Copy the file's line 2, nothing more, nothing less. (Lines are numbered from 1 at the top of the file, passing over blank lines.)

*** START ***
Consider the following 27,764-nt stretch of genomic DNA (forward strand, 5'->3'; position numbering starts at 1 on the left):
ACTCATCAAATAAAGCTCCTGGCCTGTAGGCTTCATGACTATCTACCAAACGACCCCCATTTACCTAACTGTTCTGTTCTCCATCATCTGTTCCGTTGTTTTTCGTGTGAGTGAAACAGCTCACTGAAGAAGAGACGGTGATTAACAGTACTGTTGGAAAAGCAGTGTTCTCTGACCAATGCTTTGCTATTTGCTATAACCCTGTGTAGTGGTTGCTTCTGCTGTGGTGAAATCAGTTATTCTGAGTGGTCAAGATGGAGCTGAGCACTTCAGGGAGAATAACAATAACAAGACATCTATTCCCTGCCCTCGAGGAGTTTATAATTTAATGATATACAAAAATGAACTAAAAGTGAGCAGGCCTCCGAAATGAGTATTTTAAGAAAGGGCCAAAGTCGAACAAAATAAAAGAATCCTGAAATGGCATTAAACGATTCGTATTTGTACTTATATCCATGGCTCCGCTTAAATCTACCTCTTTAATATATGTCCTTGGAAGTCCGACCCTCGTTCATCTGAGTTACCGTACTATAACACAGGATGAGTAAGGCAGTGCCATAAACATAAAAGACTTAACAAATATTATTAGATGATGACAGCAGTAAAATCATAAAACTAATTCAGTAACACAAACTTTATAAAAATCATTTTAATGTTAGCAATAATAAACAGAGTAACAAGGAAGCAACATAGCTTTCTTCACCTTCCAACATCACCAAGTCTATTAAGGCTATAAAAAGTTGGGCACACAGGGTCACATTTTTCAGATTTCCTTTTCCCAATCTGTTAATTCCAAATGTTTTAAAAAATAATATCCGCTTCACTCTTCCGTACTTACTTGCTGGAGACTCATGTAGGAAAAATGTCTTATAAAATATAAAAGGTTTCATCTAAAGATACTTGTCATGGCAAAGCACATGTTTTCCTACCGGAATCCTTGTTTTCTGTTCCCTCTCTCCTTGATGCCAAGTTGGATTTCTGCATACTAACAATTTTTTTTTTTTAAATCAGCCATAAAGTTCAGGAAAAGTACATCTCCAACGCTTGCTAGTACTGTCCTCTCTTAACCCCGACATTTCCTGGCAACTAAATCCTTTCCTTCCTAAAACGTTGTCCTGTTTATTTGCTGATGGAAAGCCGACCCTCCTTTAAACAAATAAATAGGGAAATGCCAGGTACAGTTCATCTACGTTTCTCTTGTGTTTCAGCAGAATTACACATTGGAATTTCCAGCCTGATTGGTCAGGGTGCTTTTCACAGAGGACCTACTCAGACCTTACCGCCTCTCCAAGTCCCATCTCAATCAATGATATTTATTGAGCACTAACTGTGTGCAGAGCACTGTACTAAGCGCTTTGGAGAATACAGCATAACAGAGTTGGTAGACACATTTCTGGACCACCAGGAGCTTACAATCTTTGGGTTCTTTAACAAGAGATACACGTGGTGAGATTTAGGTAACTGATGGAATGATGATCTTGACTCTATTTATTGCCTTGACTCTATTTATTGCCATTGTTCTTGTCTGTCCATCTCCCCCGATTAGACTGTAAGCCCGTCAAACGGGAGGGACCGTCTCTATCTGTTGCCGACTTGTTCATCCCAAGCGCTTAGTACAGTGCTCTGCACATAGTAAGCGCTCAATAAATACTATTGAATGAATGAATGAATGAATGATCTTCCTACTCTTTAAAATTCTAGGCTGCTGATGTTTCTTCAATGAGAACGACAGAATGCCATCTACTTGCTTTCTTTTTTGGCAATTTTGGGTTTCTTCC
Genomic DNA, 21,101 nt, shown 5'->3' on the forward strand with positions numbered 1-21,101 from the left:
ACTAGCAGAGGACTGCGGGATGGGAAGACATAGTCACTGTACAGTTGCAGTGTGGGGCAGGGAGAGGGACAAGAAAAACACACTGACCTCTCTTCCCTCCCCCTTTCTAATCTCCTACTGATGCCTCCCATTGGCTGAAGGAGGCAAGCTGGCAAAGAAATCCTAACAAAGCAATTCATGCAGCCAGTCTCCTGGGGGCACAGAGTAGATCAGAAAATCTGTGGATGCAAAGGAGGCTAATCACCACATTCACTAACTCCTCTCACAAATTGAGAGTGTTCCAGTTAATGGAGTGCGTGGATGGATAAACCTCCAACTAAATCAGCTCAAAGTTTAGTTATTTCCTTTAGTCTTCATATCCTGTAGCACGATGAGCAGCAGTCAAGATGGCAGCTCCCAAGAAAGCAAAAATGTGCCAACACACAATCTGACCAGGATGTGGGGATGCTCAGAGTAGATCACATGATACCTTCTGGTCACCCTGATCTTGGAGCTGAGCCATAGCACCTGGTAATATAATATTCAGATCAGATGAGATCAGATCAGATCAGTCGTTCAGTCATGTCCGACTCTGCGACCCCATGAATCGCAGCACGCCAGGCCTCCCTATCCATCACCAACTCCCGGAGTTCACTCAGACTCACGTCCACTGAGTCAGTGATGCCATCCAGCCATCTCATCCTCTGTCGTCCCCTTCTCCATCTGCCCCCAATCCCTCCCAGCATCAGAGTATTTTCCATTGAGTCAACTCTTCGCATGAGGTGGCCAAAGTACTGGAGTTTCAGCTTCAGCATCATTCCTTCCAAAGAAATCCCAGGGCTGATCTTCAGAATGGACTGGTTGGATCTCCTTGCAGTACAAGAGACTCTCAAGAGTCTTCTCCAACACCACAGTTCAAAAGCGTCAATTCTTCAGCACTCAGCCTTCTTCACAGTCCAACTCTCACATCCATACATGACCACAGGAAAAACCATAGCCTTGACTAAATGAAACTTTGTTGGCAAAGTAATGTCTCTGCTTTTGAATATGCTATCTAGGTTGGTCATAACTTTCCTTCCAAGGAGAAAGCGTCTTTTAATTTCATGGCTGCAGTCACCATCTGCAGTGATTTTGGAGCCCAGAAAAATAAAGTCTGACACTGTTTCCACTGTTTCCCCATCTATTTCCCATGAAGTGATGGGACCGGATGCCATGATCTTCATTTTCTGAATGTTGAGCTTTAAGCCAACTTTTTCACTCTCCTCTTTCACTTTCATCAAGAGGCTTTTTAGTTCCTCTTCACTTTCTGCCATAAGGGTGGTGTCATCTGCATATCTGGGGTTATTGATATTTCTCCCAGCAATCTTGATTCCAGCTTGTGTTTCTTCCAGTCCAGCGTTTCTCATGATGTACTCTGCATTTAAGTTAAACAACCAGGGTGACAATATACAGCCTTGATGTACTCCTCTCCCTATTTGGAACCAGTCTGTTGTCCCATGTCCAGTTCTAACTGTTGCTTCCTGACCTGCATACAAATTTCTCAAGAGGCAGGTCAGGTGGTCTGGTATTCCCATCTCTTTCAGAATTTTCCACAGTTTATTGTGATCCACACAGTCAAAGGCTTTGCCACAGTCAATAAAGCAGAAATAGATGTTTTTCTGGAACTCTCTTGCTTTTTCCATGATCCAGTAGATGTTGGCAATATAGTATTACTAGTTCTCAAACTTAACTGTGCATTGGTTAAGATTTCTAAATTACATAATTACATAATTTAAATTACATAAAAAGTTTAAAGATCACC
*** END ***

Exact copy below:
ACTCATCAAATAAAGCTCCTGGCCTGTAGGCTTCATGACTATCTACCAAACGACCCCCATTTACCTAACTGTTCTGTTCTCCATCATCTGTTCCGTTGTTTTTCGTGTGAGTGAAACAGCTCACTGAAGAAGAGACGGTGATTAACAGTACTGTTGGAAAAGCAGTGTTCTCTGACCAATGCTTTGCTATTTGCTATAACCCTGTGTAGTGGTTGCTTCTGCTGTGGTGAAATCAGTTATTCTGAGTGGTCAAGATGGAGCTGAGCACTTCAGGGAGAATAACAATAACAAGACATCTATTCCCTGCCCTCGAGGAGTTTATAATTTAATGATATACAAAAATGAACTAAAAGTGAGCAGGCCTCCGAAATGAGTATTTTAAGAAAGGGCCAAAGTCGAACAAAATAAAAGAATCCTGAAATGGCATTAAACGATTCGTATTTGTACTTATATCCATGGCTCCGCTTAAATCTACCTCTTTAATATATGTCCTTGGAAGTCCGACCCTCGTTCATCTGAGTTACCGTACTATAACACAGGATGAGTAAGGCAGTGCCATAAACATAAAAGACTTAACAAATATTATTAGATGATGACAGCAGTAAAATCATAAAACTAATTCAGTAACACAAACTTTATAAAAATCATTTTAATGTTAGCAATAATAAACAGAGTAACAAGGAAGCAACATAGCTTTCTTCACCTTCCAACATCACCAAGTCTATTAAGGCTATAAAAAGTTGGGCACACAGGGTCACATTTTTCAGATTTCCTTTTCCCAATCTGTTAATTCCAAATGTTTTAAAAAATAATATCCGCTTCACTCTTCCGTACTTACTTGCTGGAGACTCATGTAGGAAAAATGTCTTATAAAATATAAAAGGTTTCATCTAAAGATACTTGTCATGGCAAAGCACATGTTTTCCTACCGGAATCCTTGTTTTCTGTTCCCTCTCTCCTTGATGCCAAGTTGGATTTCTGCATACTAACAATTTTTTTTTTTTAAATCAGCCATAAAGTTCAGGAAAAGTACATCTCCAACGCTTGCTAGTACTGTCCTCTCTTAACCCCGACATTTCCTGGCAACTAAATCCTTTCCTTCCTAAAACGTTGTCCTGTTTATTTGCTGATGGAAAGCCGACCCTCCTTTAAACAAATAAATAGGGAAATGCCAGGTACAGTTCATCTACGTTTCTCTTGTGTTTCAGCAGAATTACACATTGGAATTTCCAGCCTGATTGGTCAGGGTGCTTTTCACAGAGGACCTACTCAGACCTTACCGCCTCTCCAAGTCCCATCTCAATCAATGATATTTATTGAGCACTAACTGTGTGCAGAGCACTGTACTAAGCGCTTTGGAGAATACAGCATAACAGAGTTGGTAGACACATTTCTGGACCACCAGGAGCTTACAATCTTTGGGTTCTTTAACAAGAGATACACGTGGTGAGATTTAGGTAACTGATGGAATGATGATCTTGACTCTATTTATTGCCTTGACTCTATTTATTGCCATTGTTCTTGTCTGTCCATCTCCCCCGATTAGACTGTAAGCCCGTCAAACGGGAGGGACCGTCTCTATCTGTTGCCGACTTGTTCATCCCAAGCGCTTAGTACAGTGCTCTGCACATAGTAAGCGCTCAATAAATACTATTGAATGAATGAATGAATGAATGATCTTCCTACTCTTTAAAATTCTAGGCTGCTGATGTTTCTTCAATGAGAACGACAGAATGCCATCTACTTGCTTTCTTTTTTGGCAATTTTGGGTTTCTTCC